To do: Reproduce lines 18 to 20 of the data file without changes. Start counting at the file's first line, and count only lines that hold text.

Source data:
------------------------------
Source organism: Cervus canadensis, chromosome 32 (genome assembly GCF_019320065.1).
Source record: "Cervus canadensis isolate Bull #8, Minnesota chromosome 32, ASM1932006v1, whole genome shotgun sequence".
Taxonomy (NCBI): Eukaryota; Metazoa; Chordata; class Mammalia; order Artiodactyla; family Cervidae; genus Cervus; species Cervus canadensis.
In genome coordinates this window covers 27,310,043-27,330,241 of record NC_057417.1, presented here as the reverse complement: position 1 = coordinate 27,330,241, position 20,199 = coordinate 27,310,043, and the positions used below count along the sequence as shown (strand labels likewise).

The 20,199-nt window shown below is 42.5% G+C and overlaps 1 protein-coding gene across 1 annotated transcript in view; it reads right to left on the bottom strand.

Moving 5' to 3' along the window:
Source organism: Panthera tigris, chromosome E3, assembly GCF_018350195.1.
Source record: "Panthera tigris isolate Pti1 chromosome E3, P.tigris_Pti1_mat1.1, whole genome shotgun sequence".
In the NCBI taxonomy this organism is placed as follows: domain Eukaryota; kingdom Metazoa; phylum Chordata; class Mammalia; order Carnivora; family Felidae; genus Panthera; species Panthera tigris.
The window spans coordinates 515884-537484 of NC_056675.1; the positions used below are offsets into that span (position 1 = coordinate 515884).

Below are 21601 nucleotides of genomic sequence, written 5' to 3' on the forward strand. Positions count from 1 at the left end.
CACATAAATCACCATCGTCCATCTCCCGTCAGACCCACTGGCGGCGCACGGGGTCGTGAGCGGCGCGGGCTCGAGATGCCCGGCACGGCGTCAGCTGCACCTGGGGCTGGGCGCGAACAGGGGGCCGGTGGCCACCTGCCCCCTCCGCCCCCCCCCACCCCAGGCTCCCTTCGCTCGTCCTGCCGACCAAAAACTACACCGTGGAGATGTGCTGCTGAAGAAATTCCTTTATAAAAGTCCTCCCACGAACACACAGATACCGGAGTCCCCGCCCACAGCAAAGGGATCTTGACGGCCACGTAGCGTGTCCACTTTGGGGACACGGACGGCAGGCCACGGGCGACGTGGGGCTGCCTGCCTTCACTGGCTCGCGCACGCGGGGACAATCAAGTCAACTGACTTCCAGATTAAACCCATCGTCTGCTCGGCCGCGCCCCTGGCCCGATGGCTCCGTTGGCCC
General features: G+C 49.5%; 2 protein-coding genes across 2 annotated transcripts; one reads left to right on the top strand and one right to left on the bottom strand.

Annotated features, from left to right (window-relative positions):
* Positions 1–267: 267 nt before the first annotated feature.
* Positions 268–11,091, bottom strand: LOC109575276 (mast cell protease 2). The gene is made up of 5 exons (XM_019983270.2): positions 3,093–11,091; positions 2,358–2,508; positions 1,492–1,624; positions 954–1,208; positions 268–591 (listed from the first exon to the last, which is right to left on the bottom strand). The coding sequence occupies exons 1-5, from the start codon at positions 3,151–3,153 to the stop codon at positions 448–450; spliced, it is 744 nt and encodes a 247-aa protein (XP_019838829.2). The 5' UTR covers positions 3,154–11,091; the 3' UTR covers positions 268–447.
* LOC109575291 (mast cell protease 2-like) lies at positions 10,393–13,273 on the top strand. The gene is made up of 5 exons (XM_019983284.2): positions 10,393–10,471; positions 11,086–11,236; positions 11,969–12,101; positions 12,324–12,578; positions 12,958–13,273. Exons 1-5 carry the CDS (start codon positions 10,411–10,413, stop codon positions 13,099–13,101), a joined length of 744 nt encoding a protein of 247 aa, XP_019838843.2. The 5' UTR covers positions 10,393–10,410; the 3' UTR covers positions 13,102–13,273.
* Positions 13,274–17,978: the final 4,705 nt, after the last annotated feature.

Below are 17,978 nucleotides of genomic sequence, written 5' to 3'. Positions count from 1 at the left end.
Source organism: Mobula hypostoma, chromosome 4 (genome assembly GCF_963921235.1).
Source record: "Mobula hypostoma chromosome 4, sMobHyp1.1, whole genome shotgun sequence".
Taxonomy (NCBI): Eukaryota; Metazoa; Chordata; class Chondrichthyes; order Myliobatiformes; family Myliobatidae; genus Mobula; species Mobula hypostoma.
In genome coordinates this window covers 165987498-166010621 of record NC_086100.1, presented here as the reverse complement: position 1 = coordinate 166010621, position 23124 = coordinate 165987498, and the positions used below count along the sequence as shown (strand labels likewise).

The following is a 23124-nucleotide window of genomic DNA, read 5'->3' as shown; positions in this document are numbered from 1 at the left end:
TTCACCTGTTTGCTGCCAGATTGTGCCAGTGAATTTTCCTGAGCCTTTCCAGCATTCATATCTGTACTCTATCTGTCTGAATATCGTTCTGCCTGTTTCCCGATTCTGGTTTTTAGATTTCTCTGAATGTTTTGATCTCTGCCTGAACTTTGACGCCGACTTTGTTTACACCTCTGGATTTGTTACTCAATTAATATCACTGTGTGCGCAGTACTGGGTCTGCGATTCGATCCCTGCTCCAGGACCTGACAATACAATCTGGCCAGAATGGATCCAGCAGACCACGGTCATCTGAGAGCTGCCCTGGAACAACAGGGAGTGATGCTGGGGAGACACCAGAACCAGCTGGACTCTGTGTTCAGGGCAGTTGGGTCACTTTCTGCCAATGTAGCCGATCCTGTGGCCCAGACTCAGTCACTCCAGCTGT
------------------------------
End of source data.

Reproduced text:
* Positions 13,274–17,978: the final 4,705 nt, after the last annotated feature.

Below are 17,978 nucleotides of genomic sequence, written 5' to 3'. Positions count from 1 at the left end.
Source organism: Mobula hypostoma, chromosome 4 (genome assembly GCF_963921235.1).